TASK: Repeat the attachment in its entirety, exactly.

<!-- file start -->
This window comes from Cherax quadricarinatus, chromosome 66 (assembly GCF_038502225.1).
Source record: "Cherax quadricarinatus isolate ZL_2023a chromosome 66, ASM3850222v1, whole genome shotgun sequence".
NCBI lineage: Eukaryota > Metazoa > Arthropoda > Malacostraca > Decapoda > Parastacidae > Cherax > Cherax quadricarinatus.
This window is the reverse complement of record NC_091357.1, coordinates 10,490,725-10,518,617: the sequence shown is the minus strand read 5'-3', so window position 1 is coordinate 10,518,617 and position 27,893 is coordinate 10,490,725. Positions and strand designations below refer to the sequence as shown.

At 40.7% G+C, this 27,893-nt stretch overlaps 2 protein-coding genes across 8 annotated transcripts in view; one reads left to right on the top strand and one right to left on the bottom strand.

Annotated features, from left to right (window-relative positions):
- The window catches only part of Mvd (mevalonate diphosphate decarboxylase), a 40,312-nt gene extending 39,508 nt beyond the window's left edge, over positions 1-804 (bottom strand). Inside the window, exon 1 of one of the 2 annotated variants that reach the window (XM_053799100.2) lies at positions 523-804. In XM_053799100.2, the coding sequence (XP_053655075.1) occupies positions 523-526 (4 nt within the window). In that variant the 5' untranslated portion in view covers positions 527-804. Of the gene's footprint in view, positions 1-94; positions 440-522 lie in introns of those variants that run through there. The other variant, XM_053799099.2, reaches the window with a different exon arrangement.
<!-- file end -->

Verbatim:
This window comes from Cherax quadricarinatus, chromosome 66 (assembly GCF_038502225.1).
Source record: "Cherax quadricarinatus isolate ZL_2023a chromosome 66, ASM3850222v1, whole genome shotgun sequence".
NCBI lineage: Eukaryota > Metazoa > Arthropoda > Malacostraca > Decapoda > Parastacidae > Cherax > Cherax quadricarinatus.
This window is the reverse complement of record NC_091357.1, coordinates 10,490,725-10,518,617: the sequence shown is the minus strand read 5'-3', so window position 1 is coordinate 10,518,617 and position 27,893 is coordinate 10,490,725. Positions and strand designations below refer to the sequence as shown.

At 40.7% G+C, this 27,893-nt stretch overlaps 2 protein-coding genes across 8 annotated transcripts in view; one reads left to right on the top strand and one right to left on the bottom strand.

Annotated features, from left to right (window-relative positions):
- The window catches only part of Mvd (mevalonate diphosphate decarboxylase), a 40,312-nt gene extending 39,508 nt beyond the window's left edge, over positions 1-804 (bottom strand). Inside the window, exon 1 of one of the 2 annotated variants that reach the window (XM_053799100.2) lies at positions 523-804. In XM_053799100.2, the coding sequence (XP_053655075.1) occupies positions 523-526 (4 nt within the window). In that variant the 5' untranslated portion in view covers positions 527-804. Of the gene's footprint in view, positions 1-94; positions 440-522 lie in introns of those variants that run through there. The other variant, XM_053799099.2, reaches the window with a different exon arrangement.